Writer: James Tynion IV / Artist: Freddie Williams II / DC Comics, IDW
When I heard that the creative team behind the Batman/ TMNT crossover from last year were getting back together to tell another, I was giddy with anticipation. That first story was an incredibly fun read. The beginning of this installment does not disappoint and continues that same level of awesomeness we were left off with. Batman/ Teenaged Mutant Ninja Turtles II #1 is the first installment in a six-book story teaming up the Dark Knight of Gotham with the Shell Shocking Brothers of New York. James Tynion IV is no stranger to the Batman. He’s been writing Detective Comics these last couple years and holds his own alongside his fellow Bat-writers, Tom King and Scott Snyder.
In this comic, we get a smooth continuation from the last arc. With Shredder and Ra’s Al Ghul out of the picture (The Bat and the Turtles whooped dat ass). The League of Assassins and the Foot Clan are both reeling from the power vacuum left. Sounds like a job for our heroes. The story reads pretty standardly until something particularly wonderful seems to blossom. One of our heroes goes through a bit of a crisis.
Feelings of failure and inadequacy push him to reach out for guidance. In the process, the two worlds are once again unexpectedly linked. This emotional drive gives the tale more heart than a standard “Gotta beat up some ninjas” story. Don’t get me wrong. There will be plenty of ninjas to beat up. Tynion just peppered his book with a surprising level of emotional investment. Impressively this isn’t done at the expense of any action.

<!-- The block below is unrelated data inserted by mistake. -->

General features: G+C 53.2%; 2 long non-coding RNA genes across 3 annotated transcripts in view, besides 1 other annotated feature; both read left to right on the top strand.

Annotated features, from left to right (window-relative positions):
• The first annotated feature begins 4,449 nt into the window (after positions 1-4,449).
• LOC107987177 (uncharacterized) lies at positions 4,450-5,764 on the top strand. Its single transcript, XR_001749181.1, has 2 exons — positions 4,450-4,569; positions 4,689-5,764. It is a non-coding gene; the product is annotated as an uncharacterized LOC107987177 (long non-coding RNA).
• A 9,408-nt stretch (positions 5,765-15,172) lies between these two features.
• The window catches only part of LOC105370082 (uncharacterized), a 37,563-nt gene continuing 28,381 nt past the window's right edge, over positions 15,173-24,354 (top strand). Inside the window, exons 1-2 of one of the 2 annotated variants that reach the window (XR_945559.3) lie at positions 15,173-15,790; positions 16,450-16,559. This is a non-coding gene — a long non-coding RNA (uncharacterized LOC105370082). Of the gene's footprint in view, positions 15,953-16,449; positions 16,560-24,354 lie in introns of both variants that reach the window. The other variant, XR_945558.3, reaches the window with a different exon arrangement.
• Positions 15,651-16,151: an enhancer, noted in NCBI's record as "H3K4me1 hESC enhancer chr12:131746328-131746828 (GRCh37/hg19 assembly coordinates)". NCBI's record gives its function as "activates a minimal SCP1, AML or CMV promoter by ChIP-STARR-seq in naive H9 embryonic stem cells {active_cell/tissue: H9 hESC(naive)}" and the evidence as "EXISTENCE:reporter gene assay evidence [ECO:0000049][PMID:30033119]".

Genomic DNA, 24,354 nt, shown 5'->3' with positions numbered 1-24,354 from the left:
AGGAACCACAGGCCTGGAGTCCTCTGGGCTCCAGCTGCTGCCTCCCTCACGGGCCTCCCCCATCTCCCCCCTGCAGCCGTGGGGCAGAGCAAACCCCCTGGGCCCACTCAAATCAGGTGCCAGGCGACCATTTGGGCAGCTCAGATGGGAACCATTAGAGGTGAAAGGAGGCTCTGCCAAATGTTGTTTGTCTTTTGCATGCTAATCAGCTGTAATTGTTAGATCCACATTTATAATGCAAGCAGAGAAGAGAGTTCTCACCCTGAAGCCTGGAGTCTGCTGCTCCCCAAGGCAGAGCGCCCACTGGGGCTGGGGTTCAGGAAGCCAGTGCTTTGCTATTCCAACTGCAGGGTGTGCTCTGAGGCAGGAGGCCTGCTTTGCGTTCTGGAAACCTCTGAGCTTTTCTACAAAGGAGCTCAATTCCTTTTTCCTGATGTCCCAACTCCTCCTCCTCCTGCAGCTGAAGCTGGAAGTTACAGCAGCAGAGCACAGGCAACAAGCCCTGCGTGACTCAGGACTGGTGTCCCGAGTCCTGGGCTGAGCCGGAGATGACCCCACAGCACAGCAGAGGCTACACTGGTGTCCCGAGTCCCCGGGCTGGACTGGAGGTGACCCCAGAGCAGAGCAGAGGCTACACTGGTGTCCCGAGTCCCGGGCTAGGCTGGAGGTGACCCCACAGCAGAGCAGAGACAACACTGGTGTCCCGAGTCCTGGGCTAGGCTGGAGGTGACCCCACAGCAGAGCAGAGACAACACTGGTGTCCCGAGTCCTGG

They at it again.
We’re thrown right into a level of excitement deserved from a book called Batman/ TMNT. This excitement is where Williams’ art really sings. The level of detail in this book is wonderful. The glistening tip of a spear; the crumbling debris from a wall, you can appreciate the time and effort it took to create this book. Special props to the turtles’ design. It would be so easy to make them look identical except for their masks and weapons. Williams goes much further, giving each of the brothers a distinct look.
Michelangelo has a carefree softness that contrasts well with Raphael’s stern, aggressive brow. Donatello has the buck teeth that has been an identifying feature as of late. I was most impressed by Leonardo’s look. He has a sense of strength without aggression. The shades of green are also slightly different, adding to the turtle’s individuality.
This team of Tynion and Williams has set up a hell of a story and I cannot wait to see where it goes.
Reading Batman? Find BNP’s other reviews of the series here.